Proxy Components are Client Interfaces to Public API Methods

In my blog posting yesterday entitled A Services Dictionary Publishes a UcompOS Entity’s Public API Methods we learned that a UcompOS entity exposes functionality to other entities by publishing a Services Dictionary at the time the UcompOS SDK is instantiated.

The Services Dictionary can be thought of as a map that maps the name of a public API method to its internal implementation within that entity so as to not have to divulge the internal implementation details of the entity and its class structure.

This is the same concept as in a webserver configuration file.  You generally do not expose the internal absolute path of a virtual host, rather translate a domain or subdomain to resolve to an internal path on the local file system.

In the entity that originates a call to the public API method of another entity, the UcompOS SDK’s client infrastructure is leveraged.

Any data that is to be sent is packaged in an instance of an SDK class called a CommandObject which is then packaged into an instance of an SDK class called DataPackage which is the exclusive format of data that travels between entities in the UcompOS Continuum.

While it is certainly permissible to manually construct CommandObjects and DataPackages and then send them to the send(); method of the SDKClient Singleton (AS3 SDK documentation is available to help with this), it is far more convenient to set up a Proxy Component to handle this.

In advanced cases, you may find the need to call up functionality in a remote entity that is NOT exposed in the ServicesDictionary.  You can still do this but of course it requires knowledge of the remote entity’s internal implementation details and you have to specify the class path and associated method in the target entity.  This scenario does require the manual construction of a CommandObject and DataPackage and then a call to the SDKClient Singleton send(); method.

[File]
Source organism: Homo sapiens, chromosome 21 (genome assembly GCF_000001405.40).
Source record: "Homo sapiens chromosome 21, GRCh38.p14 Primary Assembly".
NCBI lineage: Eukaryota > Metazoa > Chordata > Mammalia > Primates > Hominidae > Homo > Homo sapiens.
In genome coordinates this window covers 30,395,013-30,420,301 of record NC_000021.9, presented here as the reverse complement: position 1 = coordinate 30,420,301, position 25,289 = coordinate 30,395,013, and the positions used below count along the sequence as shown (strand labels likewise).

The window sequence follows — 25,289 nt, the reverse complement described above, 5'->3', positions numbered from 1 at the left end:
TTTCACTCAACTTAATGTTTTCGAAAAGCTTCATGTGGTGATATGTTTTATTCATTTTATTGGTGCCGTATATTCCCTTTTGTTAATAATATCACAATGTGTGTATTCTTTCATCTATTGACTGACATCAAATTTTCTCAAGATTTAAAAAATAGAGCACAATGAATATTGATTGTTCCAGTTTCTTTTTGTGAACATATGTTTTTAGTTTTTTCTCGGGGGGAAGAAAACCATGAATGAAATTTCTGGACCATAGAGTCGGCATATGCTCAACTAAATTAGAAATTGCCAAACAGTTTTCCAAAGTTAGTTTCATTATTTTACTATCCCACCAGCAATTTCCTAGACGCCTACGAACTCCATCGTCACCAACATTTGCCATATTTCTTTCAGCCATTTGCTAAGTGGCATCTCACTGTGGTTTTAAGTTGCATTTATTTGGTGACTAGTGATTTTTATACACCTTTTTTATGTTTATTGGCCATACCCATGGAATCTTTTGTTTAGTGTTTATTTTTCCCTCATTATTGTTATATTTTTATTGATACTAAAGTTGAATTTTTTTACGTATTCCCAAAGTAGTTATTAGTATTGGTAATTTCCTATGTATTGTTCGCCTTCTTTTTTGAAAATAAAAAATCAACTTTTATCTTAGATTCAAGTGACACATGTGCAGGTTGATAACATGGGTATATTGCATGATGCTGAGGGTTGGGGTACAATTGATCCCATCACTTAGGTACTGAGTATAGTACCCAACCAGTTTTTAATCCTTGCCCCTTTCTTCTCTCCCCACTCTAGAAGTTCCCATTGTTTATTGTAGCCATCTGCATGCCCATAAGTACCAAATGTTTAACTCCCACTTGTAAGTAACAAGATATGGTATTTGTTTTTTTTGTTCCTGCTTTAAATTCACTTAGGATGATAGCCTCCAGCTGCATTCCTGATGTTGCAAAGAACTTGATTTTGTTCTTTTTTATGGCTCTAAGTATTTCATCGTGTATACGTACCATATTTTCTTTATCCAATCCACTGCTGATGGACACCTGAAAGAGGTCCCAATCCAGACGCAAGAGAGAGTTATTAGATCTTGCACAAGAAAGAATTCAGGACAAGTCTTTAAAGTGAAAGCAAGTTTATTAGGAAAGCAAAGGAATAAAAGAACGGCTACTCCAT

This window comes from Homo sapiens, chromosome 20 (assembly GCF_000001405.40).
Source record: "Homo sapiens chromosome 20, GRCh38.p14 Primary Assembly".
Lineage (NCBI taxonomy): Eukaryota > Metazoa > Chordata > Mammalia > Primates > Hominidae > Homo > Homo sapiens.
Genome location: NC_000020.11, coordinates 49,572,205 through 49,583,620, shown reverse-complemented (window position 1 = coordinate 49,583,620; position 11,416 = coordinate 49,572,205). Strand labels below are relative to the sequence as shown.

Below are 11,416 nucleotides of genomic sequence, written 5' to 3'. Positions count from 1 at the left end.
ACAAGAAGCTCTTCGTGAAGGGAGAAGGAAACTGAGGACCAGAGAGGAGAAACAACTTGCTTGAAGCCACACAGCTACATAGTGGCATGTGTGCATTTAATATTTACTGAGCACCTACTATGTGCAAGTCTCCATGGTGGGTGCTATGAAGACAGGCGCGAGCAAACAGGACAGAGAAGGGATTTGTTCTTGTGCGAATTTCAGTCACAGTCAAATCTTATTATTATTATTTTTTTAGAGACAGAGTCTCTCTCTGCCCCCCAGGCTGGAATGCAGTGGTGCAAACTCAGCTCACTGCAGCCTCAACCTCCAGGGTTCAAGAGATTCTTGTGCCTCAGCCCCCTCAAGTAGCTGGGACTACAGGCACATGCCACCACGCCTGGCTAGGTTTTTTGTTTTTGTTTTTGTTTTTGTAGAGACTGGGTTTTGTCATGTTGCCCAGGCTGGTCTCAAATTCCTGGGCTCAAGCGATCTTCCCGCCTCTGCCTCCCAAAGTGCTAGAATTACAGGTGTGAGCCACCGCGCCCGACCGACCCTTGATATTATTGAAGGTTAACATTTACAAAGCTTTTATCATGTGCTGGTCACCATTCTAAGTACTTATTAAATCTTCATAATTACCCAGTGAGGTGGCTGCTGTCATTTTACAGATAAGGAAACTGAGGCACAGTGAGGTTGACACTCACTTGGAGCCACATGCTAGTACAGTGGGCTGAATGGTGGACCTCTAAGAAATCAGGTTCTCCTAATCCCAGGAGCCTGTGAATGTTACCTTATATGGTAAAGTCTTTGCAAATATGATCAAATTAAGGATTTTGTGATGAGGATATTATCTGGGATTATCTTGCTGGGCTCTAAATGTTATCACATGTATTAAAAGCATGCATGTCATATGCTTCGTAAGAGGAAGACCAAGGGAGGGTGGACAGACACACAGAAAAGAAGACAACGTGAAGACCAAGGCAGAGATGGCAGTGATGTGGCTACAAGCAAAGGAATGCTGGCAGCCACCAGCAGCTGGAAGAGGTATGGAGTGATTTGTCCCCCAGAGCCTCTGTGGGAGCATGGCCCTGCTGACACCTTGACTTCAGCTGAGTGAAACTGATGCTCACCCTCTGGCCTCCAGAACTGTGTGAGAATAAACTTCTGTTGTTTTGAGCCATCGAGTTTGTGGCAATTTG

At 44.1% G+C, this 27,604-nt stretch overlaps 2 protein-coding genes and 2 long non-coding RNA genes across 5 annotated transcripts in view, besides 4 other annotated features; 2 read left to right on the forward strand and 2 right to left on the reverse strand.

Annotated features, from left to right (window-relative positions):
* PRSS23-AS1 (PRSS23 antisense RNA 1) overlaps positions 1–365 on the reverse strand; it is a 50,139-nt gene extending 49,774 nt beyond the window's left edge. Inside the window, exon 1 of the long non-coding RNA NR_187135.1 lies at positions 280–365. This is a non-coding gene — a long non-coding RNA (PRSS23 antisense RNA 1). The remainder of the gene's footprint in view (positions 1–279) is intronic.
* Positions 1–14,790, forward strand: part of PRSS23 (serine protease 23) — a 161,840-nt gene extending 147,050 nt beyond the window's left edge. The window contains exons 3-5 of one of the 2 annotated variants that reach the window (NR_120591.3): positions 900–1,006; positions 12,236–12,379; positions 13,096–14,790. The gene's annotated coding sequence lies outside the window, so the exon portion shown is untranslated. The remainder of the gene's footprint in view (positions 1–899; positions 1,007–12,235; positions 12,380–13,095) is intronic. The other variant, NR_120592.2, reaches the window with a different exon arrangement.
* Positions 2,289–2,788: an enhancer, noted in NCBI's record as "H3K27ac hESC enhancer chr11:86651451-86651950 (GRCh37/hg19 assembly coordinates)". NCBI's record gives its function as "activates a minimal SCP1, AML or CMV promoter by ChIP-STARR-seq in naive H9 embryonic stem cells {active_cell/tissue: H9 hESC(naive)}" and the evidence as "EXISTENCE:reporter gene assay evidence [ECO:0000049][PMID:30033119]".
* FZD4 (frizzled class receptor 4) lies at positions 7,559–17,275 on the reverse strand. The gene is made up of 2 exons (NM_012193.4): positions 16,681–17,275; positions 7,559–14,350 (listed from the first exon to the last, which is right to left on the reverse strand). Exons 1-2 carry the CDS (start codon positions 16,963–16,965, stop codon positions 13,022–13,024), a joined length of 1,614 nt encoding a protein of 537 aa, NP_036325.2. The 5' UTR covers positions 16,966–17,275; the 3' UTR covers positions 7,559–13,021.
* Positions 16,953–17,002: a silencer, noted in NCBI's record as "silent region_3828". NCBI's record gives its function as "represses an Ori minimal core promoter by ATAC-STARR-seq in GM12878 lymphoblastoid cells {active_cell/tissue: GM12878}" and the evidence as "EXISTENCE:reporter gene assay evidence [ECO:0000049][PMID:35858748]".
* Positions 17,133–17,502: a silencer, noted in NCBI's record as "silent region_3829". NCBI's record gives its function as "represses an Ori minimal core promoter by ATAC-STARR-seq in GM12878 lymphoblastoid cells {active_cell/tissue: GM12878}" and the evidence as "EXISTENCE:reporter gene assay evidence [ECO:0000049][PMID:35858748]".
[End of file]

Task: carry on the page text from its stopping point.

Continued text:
Proxy Components allow you to add more practical interfaces to the functionality exposed by a remote entity.

For instance, by strict convention, all methods that participate in UcompOS Continuum activity must receive one parameter of type Object.

You could create a Proxy Component however that masks this implementation requirement.

As I explained in my posting yesterday, the UcompOS SDK is packaged with a number of Proxy Components that represent the client interfaces to the public API methods exposed by the UcompOS Portal.

The UcompOS Portal is just another entity with the SDK installed in the context of the UcompOS Continuum.

As an example, we looked at the UcompOSWindowProxy class and specifically, its add(); method.

Let’s look at a simple example here to help explain this.

Suppose we have two UcompOS entities loaded into the UcompOS Portal.  One will expose a public API method, the other will call that public API method.

In the Services Dictionary of the entity being contacted, we may see a property that looks something like this:

'API.someMethod':{ static:true, classRef:APIClass,method:'testMethod',description:'A test API method'}

The classRef is the internal class path that houses the target implementation method, testMethod.  Notice there is also a requirement to articulate whether the method is static or not.

Let’s suppose our internal testMethod(); implementation looks like this:

public static function testMethod(data:Object):Object
 return {value:data.value*data.value};